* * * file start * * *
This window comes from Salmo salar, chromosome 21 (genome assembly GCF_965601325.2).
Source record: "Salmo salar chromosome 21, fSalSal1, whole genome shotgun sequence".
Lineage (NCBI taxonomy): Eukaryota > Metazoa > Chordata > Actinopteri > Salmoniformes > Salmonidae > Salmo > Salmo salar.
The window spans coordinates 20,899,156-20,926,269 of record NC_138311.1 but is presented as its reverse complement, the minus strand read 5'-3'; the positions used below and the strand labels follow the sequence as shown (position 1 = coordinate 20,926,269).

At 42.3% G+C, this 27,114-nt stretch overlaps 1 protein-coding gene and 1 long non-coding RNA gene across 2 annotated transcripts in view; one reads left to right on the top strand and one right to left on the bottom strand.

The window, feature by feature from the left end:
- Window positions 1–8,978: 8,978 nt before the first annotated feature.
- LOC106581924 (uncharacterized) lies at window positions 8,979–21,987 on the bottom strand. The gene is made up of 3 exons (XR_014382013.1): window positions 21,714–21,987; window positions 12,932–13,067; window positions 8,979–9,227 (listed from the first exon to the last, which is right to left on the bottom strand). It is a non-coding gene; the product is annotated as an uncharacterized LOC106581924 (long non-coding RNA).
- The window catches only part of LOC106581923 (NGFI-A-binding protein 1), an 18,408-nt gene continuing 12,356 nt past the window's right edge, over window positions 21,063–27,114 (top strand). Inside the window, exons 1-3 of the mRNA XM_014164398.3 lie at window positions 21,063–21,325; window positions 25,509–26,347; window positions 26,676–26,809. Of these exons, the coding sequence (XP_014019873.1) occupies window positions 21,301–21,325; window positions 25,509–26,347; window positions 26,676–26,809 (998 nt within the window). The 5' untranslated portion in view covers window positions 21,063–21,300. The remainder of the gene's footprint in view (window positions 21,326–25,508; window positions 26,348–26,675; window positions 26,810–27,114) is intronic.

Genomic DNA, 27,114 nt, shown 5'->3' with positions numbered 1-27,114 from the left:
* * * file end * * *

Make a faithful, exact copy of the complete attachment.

This window comes from Salmo salar, chromosome 21 (genome assembly GCF_965601325.2).
Source record: "Salmo salar chromosome 21, fSalSal1, whole genome shotgun sequence".
Lineage (NCBI taxonomy): Eukaryota > Metazoa > Chordata > Actinopteri > Salmoniformes > Salmonidae > Salmo > Salmo salar.
The window spans coordinates 20,899,156-20,926,269 of record NC_138311.1 but is presented as its reverse complement, the minus strand read 5'-3'; the positions used below and the strand labels follow the sequence as shown (position 1 = coordinate 20,926,269).

At 42.3% G+C, this 27,114-nt stretch overlaps 1 protein-coding gene and 1 long non-coding RNA gene across 2 annotated transcripts in view; one reads left to right on the top strand and one right to left on the bottom strand.

The window, feature by feature from the left end:
- Window positions 1–8,978: 8,978 nt before the first annotated feature.
- LOC106581924 (uncharacterized) lies at window positions 8,979–21,987 on the bottom strand. The gene is made up of 3 exons (XR_014382013.1): window positions 21,714–21,987; window positions 12,932–13,067; window positions 8,979–9,227 (listed from the first exon to the last, which is right to left on the bottom strand). It is a non-coding gene; the product is annotated as an uncharacterized LOC106581924 (long non-coding RNA).
- The window catches only part of LOC106581923 (NGFI-A-binding protein 1), an 18,408-nt gene continuing 12,356 nt past the window's right edge, over window positions 21,063–27,114 (top strand). Inside the window, exons 1-3 of the mRNA XM_014164398.3 lie at window positions 21,063–21,325; window positions 25,509–26,347; window positions 26,676–26,809. Of these exons, the coding sequence (XP_014019873.1) occupies window positions 21,301–21,325; window positions 25,509–26,347; window positions 26,676–26,809 (998 nt within the window). The 5' untranslated portion in view covers window positions 21,063–21,300. The remainder of the gene's footprint in view (window positions 21,326–25,508; window positions 26,348–26,675; window positions 26,810–27,114) is intronic.

Genomic DNA, 27,114 nt, shown 5'->3' with positions numbered 1-27,114 from the left: